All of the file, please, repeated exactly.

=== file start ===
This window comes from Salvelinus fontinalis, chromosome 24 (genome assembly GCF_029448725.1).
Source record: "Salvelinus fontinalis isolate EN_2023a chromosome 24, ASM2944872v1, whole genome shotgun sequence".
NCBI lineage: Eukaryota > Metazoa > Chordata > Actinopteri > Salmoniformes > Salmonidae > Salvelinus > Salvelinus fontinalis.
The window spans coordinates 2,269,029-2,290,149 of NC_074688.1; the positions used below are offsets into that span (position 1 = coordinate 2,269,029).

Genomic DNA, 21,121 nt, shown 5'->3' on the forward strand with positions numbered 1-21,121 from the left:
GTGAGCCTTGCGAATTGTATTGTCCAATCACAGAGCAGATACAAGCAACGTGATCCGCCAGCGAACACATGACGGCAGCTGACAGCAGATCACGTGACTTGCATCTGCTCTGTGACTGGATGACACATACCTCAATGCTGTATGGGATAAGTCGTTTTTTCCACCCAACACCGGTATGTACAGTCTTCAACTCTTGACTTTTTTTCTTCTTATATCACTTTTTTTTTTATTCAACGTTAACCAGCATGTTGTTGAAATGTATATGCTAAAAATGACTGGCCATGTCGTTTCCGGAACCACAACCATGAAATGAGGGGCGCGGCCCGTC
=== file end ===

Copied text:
This window comes from Salvelinus fontinalis, chromosome 24 (genome assembly GCF_029448725.1).
Source record: "Salvelinus fontinalis isolate EN_2023a chromosome 24, ASM2944872v1, whole genome shotgun sequence".
NCBI lineage: Eukaryota > Metazoa > Chordata > Actinopteri > Salmoniformes > Salmonidae > Salvelinus > Salvelinus fontinalis.
The window spans coordinates 2,269,029-2,290,149 of NC_074688.1; the positions used below are offsets into that span (position 1 = coordinate 2,269,029).

Genomic DNA, 21,121 nt, shown 5'->3' on the forward strand with positions numbered 1-21,121 from the left:
GTGAGCCTTGCGAATTGTATTGTCCAATCACAGAGCAGATACAAGCAACGTGATCCGCCAGCGAACACATGACGGCAGCTGACAGCAGATCACGTGACTTGCATCTGCTCTGTGACTGGATGACACATACCTCAATGCTGTATGGGATAAGTCGTTTTTTCCACCCAACACCGGTATGTACAGTCTTCAACTCTTGACTTTTTTTCTTCTTATATCACTTTTTTTTTTATTCAACGTTAACCAGCATGTTGTTGAAATGTATATGCTAAAAATGACTGGCCATGTCGTTTCCGGAACCACAACCATGAAATGAGGGGCGCGGCCCGTC